The women's individual gymnastics event, which had been inaugurated only four years earlier, produced one of the biggest and most talked-about rivalries ever seen in the gymnastics arena. It was a battle between two countries whose diplomatic relations were not in the healthiest of conditions, given the Soviet Union's recent invasion of Budapest, and one between young and old as 35-year-old Agnes Keleti from Hungary attempted to overcome the 1952 Soviet domination of the women's all-around event. Standing in her way was the combined epitomy of Soviet youth and talent in the shape of 21-year-old Larissa Latynina.
Although both gymnasts had been more-or-less tied throughout the contest, like her compatriot Maria Horokhovska had in 1952, it was Latynina who eventually triumphed.
Soviet Larissa Latynina performs her routine on the beam during the Olympic Games in Melbourne, July 1956. Larissa Latynina won 4 gold medals in Melbourne, 3 golds in Rome 1960, 5 silvers and 4 bronzes she is one of the athletes who has won the most medals in sport's history.
Initially, Keleti started impressively, scoring well and taking two golds in two of her four individual disciplines, the assymetric bars and the balance beam. For her part, Latynina finished second in the assymetric bars and fourth in the balance beam. However, in the floor exercises, Latynina's speciality, the Soviet had to make do with sharing the gold with her rival when both finished on exactly the same points.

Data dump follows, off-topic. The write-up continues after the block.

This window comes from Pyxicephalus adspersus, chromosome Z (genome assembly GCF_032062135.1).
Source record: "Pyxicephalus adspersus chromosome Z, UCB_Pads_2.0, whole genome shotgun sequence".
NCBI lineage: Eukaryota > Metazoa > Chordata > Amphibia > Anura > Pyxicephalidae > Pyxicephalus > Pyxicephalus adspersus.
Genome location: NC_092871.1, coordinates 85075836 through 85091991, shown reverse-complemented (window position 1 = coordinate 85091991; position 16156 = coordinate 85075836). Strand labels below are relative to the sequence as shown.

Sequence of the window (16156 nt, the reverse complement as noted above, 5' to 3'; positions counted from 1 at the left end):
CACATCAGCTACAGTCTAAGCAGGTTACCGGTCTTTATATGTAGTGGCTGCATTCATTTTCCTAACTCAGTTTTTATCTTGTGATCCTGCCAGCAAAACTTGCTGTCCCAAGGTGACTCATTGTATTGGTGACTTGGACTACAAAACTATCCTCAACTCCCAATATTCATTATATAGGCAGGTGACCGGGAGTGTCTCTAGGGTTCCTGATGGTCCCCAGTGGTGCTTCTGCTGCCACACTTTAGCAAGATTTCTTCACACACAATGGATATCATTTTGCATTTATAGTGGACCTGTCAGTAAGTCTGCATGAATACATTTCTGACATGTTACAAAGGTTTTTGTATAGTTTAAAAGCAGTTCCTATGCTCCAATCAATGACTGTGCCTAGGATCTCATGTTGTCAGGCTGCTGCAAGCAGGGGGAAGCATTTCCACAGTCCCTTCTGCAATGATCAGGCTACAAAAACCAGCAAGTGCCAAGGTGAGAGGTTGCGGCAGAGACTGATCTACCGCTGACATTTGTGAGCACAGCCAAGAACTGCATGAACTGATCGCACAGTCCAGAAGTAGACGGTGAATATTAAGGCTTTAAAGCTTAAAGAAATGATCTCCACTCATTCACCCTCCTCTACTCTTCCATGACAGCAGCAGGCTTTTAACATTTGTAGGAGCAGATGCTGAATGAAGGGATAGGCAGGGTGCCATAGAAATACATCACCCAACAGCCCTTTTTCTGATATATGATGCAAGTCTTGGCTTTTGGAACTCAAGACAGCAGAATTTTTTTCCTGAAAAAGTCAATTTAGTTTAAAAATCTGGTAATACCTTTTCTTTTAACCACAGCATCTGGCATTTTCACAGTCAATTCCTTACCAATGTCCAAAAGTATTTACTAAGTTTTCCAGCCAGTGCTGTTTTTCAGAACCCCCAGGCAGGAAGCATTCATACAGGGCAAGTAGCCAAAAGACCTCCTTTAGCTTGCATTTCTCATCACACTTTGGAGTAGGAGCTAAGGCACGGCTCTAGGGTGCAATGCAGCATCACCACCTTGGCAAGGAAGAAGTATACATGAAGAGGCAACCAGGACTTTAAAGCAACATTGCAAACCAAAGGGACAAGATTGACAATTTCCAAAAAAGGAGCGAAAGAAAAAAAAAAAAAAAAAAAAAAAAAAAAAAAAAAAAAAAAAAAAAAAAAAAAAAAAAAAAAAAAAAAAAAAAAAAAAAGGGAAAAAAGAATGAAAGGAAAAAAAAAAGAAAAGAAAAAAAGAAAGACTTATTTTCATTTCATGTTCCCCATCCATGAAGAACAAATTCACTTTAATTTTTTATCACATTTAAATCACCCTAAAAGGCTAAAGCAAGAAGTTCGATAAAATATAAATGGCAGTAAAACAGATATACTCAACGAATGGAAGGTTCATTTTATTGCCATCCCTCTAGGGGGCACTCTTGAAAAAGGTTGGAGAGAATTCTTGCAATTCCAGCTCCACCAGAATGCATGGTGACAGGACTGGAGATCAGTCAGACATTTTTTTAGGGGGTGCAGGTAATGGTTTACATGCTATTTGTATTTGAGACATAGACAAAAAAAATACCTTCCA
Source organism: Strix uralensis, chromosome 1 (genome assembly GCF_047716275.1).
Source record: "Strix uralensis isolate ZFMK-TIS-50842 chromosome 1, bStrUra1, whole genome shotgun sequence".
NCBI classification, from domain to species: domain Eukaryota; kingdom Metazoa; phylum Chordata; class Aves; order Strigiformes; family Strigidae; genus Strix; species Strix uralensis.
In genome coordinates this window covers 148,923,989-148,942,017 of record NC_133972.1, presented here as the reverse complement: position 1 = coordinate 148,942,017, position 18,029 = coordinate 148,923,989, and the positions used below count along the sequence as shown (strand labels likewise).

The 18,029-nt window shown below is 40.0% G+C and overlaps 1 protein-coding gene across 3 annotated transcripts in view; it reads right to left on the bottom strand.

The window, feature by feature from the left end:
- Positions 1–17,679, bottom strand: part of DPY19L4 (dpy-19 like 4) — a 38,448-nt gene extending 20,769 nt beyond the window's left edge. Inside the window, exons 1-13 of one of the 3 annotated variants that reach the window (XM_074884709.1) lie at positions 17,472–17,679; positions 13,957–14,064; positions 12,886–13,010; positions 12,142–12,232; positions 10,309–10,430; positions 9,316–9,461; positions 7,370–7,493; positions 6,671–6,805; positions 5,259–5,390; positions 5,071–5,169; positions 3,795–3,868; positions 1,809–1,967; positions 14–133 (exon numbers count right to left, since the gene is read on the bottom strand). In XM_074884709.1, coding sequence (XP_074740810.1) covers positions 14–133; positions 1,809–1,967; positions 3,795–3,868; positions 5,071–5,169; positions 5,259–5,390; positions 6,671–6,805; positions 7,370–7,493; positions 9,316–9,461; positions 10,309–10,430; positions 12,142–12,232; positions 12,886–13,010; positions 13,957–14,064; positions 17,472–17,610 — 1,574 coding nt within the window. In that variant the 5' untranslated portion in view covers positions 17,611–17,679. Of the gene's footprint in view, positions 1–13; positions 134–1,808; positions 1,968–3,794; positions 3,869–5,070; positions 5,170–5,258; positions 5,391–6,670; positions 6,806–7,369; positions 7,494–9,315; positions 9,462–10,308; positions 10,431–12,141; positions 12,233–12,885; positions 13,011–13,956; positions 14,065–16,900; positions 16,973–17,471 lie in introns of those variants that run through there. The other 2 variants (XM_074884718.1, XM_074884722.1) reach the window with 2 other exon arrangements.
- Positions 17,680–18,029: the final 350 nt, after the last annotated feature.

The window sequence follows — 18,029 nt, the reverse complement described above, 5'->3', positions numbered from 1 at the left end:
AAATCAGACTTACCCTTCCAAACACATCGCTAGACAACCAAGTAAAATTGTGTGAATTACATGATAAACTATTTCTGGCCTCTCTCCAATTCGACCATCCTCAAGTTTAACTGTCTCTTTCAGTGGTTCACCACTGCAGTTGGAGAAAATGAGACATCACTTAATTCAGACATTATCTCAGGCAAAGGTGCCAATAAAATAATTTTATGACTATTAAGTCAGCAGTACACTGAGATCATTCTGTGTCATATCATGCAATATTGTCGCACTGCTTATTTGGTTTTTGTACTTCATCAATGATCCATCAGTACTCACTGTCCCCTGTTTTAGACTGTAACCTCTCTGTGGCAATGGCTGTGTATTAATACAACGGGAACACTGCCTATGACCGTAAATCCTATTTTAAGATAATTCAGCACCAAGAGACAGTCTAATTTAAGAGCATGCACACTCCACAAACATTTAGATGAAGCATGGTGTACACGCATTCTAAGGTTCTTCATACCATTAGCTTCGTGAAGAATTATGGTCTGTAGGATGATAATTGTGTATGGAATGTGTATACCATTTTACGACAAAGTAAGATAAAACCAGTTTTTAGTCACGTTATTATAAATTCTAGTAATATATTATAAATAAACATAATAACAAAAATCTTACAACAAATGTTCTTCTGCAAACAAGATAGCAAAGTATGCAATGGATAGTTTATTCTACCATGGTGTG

A significant lapse on the vault, on which Latynina finished in first place with a total of 18.733 points, lost Keleti the all-around title after she received 0.600 points less than her Soviet counterpart.
That momentary lapse of judgement on the vault was to prove costly for Keleti. As Latynina had finished 1st in the vault overall, and Keleti in 23rd place, it is perhaps easier to comprehend the significant effect a slight difference in points can make in the final scoring of gymnastics. In the end, she had overcome the Hungarian by a mere 0.300 points (74.933 against 74.633).
Yet, for Keleti, there was consolation in sight. Having already triumphed in the Helsinki Games in 1952 by winning a gold, a silver and two bronze, the Hungarian veteran picked herself up two days later to win a fourth gold medal in the team exercise with portable apparatus event - one which, since Melbourne, no longer forms part of the olympic programme.
Latynina was not finished collecting medals herself, and obtained a fourth title in the team combined event. Indeed, between 1956 and 1964, Latynina was to collect a total of eighteen medals, the most by any olympic athlete ever.
Only two other women were to win four gold medals in the same Olympic Games. In time, the Czech Vera Caslavska would crash on to the scene at the Mexico Olympics in 1968. Romania's Ecaterina Szabo also gave an indication of her ability in 1984, winning three golds in individual events, and a fourth gold in the team event.
For Keleti, in the meantime however, this was truly the time to bow out. At the age of 35, like so many of her compatriots from Hungary, she decided to defect, opting to eventually settle in Israel.
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